Khvorost is absolutely delicious and addictive!Anna Kharzeeva
I had my first Uzbek meal long before I made any Uzbek friends. As I kid, my friends and I used to buy plastic containers packed with chak-chak — delicious fried pieces of pastry covered in honey and all stuck to each other — and eat the whole packet, picking one sticky strip from another, one by one, until the container was empty. I didn’t know then that chak-chak is very much like khvorost, except that in khvorost, the fried dough is covered in icing sugar instead of honey.
Fortunately I now have some Uzbek friends who can introduce me to more of their delicious cuisine. I also recently found out that I have a little Uzbek blood — maybe that explains my chak-chak and khvorost addiction!
Granny says that back in the day, khvorost was very much in vogue and all the women used to make it at home. They had special devices — one for liquid dough you could pour straight into the pan, and one you could cut firm dough with. Granny had one of those devices, too, and was among the fashionable housewives making the exotic meal.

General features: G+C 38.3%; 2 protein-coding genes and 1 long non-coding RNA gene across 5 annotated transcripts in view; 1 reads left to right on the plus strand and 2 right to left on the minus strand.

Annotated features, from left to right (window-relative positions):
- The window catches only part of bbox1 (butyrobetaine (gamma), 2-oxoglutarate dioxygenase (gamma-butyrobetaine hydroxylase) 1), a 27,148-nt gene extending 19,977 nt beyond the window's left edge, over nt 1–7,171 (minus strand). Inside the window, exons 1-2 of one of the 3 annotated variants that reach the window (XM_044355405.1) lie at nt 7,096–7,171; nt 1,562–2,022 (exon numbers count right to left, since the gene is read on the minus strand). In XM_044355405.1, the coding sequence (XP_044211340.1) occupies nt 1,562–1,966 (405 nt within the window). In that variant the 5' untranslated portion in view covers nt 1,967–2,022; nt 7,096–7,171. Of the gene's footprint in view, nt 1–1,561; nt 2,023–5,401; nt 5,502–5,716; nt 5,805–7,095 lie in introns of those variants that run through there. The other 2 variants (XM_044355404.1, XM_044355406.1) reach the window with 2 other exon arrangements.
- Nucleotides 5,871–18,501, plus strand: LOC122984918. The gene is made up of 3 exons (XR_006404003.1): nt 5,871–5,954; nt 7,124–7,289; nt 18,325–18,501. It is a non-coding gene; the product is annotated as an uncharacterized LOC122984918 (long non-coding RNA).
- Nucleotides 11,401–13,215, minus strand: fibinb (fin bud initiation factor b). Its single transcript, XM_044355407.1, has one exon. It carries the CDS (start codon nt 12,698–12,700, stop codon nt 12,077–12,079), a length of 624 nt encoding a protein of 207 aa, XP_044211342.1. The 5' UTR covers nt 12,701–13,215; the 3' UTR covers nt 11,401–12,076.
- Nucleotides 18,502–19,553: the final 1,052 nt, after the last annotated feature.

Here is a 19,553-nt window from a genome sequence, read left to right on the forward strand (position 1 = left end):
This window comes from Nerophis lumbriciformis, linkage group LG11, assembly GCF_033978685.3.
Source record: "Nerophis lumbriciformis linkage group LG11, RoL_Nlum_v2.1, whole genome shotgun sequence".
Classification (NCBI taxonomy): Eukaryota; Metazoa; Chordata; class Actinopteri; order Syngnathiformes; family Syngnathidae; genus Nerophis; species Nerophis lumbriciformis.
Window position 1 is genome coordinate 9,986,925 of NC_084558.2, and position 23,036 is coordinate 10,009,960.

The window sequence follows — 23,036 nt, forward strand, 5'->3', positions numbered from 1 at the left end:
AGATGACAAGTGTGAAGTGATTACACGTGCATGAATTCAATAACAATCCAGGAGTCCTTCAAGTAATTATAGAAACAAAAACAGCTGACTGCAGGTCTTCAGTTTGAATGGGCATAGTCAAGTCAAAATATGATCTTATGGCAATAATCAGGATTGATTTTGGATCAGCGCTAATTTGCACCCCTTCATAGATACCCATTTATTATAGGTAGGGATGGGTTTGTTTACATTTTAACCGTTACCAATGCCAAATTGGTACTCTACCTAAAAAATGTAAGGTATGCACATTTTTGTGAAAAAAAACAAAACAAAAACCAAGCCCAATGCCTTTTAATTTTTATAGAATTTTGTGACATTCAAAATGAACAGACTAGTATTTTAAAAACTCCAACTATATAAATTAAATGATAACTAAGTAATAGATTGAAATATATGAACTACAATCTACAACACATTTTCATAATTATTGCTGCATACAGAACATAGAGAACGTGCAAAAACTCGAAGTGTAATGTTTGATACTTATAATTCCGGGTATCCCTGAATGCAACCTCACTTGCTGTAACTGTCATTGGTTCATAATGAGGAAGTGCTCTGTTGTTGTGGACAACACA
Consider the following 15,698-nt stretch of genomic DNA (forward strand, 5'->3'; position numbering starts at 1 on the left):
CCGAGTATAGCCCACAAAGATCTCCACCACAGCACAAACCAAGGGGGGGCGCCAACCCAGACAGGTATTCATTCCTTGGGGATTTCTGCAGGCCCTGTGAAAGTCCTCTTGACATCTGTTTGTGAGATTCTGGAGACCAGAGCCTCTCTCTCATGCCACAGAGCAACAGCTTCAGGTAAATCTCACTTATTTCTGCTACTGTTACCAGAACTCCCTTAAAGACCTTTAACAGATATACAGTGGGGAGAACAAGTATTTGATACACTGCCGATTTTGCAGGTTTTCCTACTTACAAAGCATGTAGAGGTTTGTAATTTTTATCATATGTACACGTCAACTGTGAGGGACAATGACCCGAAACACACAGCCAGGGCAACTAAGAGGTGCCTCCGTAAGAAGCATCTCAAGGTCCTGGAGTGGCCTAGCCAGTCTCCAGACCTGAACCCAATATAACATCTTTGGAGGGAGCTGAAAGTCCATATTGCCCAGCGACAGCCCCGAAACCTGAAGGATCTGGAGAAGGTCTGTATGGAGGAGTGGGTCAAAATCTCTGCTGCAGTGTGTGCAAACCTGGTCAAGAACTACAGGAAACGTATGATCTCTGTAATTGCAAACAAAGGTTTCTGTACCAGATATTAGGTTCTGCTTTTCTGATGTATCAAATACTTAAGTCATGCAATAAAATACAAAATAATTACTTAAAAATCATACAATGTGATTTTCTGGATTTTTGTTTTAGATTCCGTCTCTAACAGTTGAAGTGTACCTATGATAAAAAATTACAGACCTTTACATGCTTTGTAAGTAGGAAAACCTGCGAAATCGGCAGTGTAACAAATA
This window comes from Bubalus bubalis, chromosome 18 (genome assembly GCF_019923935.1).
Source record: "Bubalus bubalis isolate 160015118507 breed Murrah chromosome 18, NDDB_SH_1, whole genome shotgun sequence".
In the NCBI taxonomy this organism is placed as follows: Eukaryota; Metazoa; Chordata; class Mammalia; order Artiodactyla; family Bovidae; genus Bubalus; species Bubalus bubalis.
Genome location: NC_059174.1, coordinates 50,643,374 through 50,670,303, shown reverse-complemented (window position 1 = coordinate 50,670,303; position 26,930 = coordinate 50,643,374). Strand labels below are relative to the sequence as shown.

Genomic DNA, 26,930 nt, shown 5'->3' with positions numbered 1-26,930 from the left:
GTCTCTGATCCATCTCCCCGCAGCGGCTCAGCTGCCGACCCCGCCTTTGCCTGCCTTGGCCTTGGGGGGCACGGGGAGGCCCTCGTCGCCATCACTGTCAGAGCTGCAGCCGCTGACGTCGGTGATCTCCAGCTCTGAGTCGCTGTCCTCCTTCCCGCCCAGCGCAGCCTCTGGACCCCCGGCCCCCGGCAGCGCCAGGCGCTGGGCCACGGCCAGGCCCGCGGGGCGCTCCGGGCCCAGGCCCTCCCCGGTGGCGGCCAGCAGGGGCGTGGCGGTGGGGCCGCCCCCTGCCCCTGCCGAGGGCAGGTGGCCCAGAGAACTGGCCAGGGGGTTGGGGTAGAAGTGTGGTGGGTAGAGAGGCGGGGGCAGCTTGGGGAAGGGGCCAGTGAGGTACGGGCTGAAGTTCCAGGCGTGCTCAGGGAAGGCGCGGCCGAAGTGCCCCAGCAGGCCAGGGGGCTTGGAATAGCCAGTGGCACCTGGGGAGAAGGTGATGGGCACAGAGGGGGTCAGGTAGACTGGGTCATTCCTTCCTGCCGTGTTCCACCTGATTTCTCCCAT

I was curious to get an Uzbek babushka’s opinion on the Book’s version of khvorost. Luckily a friend’s mother was visiting from Tashkent — it’s only +33 here, compared to +45 in Tashkent — much better for frying dessert!
We like khvorost with tea — black or green, but in Uzbekistan we especially love green tea!”
I left Sonia Rashidovna’s place with a gift of Uzbek green tea — it smells like apricots, and has a slight apricot after-taste, too — it’s absolutely delicious and as addictive as khvorost itself!
It’s unfortunate that I had already finished the khvorost I made before getting the tea, but I will definitely make it again soon — this time following Sonia Rashidovna’s recipe — and I will reminisce about my childhood with a batch of homemade chak-chak, too. Time to plan a trip to Uzbekistan!
The recipe from the Soviet Cook Book, page 293
2. Roll out the dough as thin as noodles and cut into narrow strips 10-12 cm long. Twist the strips, fold 2-3 strips together and connect the ends. It’s possible to form the dough in the shape of roses. To do this, cut the dough in different sized circles, put one on top of the other, put a pin through the center and cut slits in the edges.
3. Prepare a deep pan with melted butter mixed with lard or other fat. Drop the pieces of khvorost dough into the pan and fry.
4. Remove from the fat to a plate covered with paper and sprinkle with powdered sugar mixed with vanilla, lemon zest or cinnamon.
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